Dotanuki Swords
Dojo Pro Series, Ronin Katana

Dotanuki Swords 同田貫 (Torso Cutters) are a real battlefield style of Katana with exceptionally brutal cutting blades. Inspired by Lone Wolf and Son (see below) they are the default blade choice for all the blades made by Ronin Katana for their Dojo Pro series swords.

Historically these were no nonsense blades favored by battle hardened warrior during the turbulent and endless civil wars of the Sengoku Jidai, and in peace time had such a viscous reputation for raw cutting power that they were eventually outlawed under the Tokugawa Shogunate. 

The name Dotanuki is often translated as a 'torso cutter' (i.e. can literally bisect someone clean in half). However the name actually traces its origins to a village in Higo province where the original founder of this sword making style, Oyama Kozuke no Suke, was born and operated his forge from.

His swords, and all the others in the same style made by other smiths that followeed were noted for an aggressive forward balance and thick, wide blade with a wide motohaba (the blade width at the habaki) to generate cutting power far beyond your regular shinogi zukuri Katana.

In addition to cutting power - they also had a very thick kissaki (tip) that swelled at the yokote to give it extra strength when attempting to pierce armor and could often puncture a hole where other blades would be turned aside.

Apart from Ronin, they are also quite popular these days in Japanese made training swords (iaito) such as the one shown below.

Until the 1970s, this style was largely forgotten, until it was popularized by the manga, and later the TV series (and movie) Lone Wolf and Cub, where it was the hunted Ronin outlaw protagonists weapon of choice.

Ogami Ittō and his infant son Daigorō first introduced the Dotanuki Katana to the West

To quote wikipedia..

Dotanuki swords quickly gained great popularity among the warrior class due to their superior cutting ability. The Dotanuki smiths cared little for aesthetics, but instead focused on strength, sharpness, and durability in the field. They were renowned for producing blades which would endure the harshest conditions, the most difficult battle field situations and survive to return to battle day after day, year after year.

- Wikipedia

In many ways, Ronin Katana's choice to use this particular style of sword made perfect sense, what better blade geometry choice could there be for a monotempered beater? And indeed, even their earliest swords had a reputation for being tough, brutal cutters despite being made of the lowest acceptable grade for a functional sword, 1045 carbon steel..!

A normal Katana geometry, when made of 1045 carbon steel, is considered to be a bare bones blade. What Ronin did differently was have them hand forged in the Dotanuki style and fit them out with top quality fittings. The end results of their earliest swords speak for themselves..

Below, one of the early 1045 "Dojo" range, the Okinawa.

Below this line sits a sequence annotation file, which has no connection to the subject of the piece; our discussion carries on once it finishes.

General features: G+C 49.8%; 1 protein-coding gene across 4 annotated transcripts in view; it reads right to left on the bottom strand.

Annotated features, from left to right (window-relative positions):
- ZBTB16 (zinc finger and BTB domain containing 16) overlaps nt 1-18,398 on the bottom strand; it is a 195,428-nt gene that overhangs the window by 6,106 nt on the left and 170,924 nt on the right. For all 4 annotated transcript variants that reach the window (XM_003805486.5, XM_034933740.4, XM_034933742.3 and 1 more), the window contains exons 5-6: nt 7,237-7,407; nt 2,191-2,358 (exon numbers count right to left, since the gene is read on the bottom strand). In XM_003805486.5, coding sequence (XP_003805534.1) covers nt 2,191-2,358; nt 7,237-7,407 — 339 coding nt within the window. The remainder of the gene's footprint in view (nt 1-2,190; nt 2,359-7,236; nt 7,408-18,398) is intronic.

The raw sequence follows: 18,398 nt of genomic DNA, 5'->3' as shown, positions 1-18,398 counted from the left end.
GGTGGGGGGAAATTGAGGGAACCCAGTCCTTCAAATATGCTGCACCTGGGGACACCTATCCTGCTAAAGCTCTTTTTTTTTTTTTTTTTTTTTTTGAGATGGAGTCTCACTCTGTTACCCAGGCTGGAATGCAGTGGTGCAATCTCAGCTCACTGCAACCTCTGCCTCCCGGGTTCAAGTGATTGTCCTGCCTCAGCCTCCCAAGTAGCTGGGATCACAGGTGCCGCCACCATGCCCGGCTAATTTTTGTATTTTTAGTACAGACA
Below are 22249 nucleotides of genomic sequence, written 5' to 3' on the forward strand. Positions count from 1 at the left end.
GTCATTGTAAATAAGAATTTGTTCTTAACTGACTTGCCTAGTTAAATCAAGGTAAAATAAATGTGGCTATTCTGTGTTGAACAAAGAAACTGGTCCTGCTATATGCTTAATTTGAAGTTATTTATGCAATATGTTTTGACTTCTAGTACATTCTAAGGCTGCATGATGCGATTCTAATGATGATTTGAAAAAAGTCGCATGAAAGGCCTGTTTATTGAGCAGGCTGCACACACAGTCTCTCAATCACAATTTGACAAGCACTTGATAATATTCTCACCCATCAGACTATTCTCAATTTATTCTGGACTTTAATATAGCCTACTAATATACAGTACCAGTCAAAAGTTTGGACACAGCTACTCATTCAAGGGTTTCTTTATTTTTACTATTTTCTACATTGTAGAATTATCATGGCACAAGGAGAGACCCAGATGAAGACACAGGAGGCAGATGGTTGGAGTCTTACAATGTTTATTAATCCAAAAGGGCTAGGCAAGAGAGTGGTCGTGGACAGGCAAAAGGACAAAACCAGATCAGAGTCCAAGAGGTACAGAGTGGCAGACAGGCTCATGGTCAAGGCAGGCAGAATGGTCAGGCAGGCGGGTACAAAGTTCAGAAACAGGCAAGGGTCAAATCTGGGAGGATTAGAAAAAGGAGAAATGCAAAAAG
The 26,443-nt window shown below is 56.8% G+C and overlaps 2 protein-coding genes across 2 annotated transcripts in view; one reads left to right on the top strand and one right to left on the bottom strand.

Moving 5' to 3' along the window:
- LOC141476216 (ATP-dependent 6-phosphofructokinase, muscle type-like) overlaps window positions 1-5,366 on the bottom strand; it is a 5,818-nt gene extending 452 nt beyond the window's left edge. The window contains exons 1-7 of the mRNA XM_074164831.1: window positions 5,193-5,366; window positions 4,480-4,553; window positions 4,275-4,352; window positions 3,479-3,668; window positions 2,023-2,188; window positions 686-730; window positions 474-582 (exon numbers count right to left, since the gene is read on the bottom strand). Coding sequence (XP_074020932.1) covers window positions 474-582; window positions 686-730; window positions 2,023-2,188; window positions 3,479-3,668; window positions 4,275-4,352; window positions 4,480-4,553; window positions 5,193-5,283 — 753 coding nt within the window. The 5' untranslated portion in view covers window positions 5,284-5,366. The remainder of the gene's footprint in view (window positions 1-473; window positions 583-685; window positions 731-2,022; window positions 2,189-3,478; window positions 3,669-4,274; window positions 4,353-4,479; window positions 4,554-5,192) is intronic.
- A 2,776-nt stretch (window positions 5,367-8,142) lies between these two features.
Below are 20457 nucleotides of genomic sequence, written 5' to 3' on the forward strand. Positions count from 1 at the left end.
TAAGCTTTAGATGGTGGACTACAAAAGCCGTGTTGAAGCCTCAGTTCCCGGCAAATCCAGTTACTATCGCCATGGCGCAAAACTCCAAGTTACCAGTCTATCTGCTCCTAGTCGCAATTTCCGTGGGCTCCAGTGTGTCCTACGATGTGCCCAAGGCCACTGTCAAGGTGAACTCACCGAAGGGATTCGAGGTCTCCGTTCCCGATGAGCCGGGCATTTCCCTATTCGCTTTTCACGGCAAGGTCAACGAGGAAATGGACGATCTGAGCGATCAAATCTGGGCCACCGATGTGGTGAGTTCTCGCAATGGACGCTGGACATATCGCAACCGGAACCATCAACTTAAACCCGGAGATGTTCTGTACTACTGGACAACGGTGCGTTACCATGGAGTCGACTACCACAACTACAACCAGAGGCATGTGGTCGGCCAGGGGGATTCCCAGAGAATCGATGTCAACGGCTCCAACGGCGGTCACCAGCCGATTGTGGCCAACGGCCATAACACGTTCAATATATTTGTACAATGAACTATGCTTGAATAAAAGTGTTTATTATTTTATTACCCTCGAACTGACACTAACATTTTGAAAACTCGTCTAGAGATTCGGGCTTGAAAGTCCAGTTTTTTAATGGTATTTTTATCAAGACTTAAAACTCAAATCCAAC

A 1045 blade doing this to a 2 x 4?

But what's interesting is that they look cumbersome, but they are not..

They are not ballerina's either of course, but if we compare the raw stats of a standard Ronin (2lbs 9oz, point of balance 5") and a Dynasty Forge Musha Katana (2lbs 8oz, point of balance 6") there isn't much between them - 1oz more in weight but with a closer point of balance to the handle (meaning in theory, they are faster and easier to wield)!

Naturally, these stats don't tell the full story - to know you need to actually hold on in your hand, but the best way I would describe them is somewhat neutral.

However, the story gets more interesting when these 1045 Dotanuki swords had their blades upgraded to the 'beater of choice standard', 1060 carbon steel..

Enter the Dojo Pro Dotanuki Swords

At 1045 they were tough. With 1060, they were terrifying..

But the upgrades didn't stop there, they also upgraded the saya (sheathe) using buffalo horn on the end cap, mouth of the saya and the kurikata knob that sits in the middle of the sageo (which was also upgraded).

These swords have been tested HARD under all manner of circumstances, sent away by the manufacturer with his blessings to try to destroy them and report the results, whatever they might be - including subjecting it to Rikugun Jumei Tosho testing (they passed) as well as many more impromptu testing - of which the video below is but a brief compilation.

VIDEO: Testing Compilation

A brick, baseball bat, bamboo, triple rolled tatami - and a full can of dog food, and more..

As such, with such savage and durable cutting blades mounted in fittings that are head and shoulders above the competition (real iron fuchi and kashira, iron tsuba, silk ito, buffalo horn - you name it) they are the complete package. I've even seen the treatment they get at the forge where they are made in Longquan - they are set aside from the other blades there and receive preferential treatment at every stage of the forging process..

VIDEO: Behind the scenes at the forge

During my visit to Longquan I was lucky enough to see how and where the are made.

Of course, once all is said and done - I would cannot say that they are perfect. They are not forged by master smiths. They aren't indestructible (no sword is) and they can't cut a falling silk cloth in mid air (that's a myth too).

But for under $300, if you can find a better monotempered beater sword - buy it.

I hope this overview of Dotanuki Swords by Ronin Katana has been helpful. To return to Ronin Katana from Dotanuki Swords: The Dojo Pro Series by Ronin Katana, click here

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